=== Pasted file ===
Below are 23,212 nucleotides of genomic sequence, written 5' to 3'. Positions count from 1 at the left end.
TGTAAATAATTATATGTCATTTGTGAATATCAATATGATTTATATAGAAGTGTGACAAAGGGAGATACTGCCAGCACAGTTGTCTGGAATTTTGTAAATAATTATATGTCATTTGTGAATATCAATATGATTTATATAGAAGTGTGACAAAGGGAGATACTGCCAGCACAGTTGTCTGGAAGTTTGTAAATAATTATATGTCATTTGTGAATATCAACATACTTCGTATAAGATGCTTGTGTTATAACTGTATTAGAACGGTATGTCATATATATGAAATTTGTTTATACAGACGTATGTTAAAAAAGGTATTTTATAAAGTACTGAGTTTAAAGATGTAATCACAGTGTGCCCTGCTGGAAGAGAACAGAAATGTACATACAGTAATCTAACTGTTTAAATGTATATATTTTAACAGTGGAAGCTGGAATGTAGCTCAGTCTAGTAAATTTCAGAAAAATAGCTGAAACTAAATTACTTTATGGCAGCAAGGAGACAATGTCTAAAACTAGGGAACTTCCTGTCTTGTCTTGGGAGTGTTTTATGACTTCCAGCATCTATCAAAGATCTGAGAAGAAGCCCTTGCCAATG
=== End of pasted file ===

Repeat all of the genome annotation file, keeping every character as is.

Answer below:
Below are 23,212 nucleotides of genomic sequence, written 5' to 3'. Positions count from 1 at the left end.
TGTAAATAATTATATGTCATTTGTGAATATCAATATGATTTATATAGAAGTGTGACAAAGGGAGATACTGCCAGCACAGTTGTCTGGAATTTTGTAAATAATTATATGTCATTTGTGAATATCAATATGATTTATATAGAAGTGTGACAAAGGGAGATACTGCCAGCACAGTTGTCTGGAAGTTTGTAAATAATTATATGTCATTTGTGAATATCAACATACTTCGTATAAGATGCTTGTGTTATAACTGTATTAGAACGGTATGTCATATATATGAAATTTGTTTATACAGACGTATGTTAAAAAAGGTATTTTATAAAGTACTGAGTTTAAAGATGTAATCACAGTGTGCCCTGCTGGAAGAGAACAGAAATGTACATACAGTAATCTAACTGTTTAAATGTATATATTTTAACAGTGGAAGCTGGAATGTAGCTCAGTCTAGTAAATTTCAGAAAAATAGCTGAAACTAAATTACTTTATGGCAGCAAGGAGACAATGTCTAAAACTAGGGAACTTCCTGTCTTGTCTTGGGAGTGTTTTATGACTTCCAGCATCTATCAAAGATCTGAGAAGAAGCCCTTGCCAATG